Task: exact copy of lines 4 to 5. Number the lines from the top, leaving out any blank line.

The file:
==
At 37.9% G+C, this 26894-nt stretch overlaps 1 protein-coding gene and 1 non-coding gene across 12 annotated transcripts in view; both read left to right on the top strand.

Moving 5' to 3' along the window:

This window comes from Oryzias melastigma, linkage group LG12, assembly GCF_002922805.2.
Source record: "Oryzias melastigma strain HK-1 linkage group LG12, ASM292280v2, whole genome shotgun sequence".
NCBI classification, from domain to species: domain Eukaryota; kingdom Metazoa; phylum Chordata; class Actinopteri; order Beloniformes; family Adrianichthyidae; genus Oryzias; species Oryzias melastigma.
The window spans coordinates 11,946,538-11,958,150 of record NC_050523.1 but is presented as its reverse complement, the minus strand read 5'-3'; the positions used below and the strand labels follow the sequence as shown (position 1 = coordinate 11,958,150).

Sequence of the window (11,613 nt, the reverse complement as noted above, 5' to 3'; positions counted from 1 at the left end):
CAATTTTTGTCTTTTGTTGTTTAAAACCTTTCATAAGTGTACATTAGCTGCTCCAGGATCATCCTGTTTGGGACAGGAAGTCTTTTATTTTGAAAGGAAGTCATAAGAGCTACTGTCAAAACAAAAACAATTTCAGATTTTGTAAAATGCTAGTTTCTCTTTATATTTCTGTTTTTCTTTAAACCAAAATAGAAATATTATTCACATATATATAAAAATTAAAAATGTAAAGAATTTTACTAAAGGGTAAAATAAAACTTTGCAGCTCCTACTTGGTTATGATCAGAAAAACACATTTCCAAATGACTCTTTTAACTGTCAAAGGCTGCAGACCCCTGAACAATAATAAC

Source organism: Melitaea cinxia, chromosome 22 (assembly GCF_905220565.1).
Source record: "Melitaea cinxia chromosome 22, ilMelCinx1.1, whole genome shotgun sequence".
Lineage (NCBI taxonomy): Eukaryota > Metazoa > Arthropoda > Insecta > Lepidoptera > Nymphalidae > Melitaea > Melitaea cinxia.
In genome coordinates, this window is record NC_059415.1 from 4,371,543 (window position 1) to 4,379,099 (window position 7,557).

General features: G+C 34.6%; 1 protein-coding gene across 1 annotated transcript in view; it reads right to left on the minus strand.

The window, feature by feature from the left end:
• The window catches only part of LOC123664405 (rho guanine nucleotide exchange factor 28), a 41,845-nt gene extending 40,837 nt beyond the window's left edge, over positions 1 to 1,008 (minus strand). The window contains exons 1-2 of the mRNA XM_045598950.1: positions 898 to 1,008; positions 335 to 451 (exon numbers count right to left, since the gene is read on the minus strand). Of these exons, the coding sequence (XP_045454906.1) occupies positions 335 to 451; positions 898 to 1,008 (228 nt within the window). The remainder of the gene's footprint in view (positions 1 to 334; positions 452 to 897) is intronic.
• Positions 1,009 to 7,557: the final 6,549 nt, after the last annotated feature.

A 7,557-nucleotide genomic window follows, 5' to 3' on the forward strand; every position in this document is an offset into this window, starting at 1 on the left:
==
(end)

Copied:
Source record: "Oryzias melastigma strain HK-1 linkage group LG12, ASM292280v2, whole genome shotgun sequence".
NCBI classification, from domain to species: domain Eukaryota; kingdom Metazoa; phylum Chordata; class Actinopteri; order Beloniformes; family Adrianichthyidae; genus Oryzias; species Oryzias melastigma.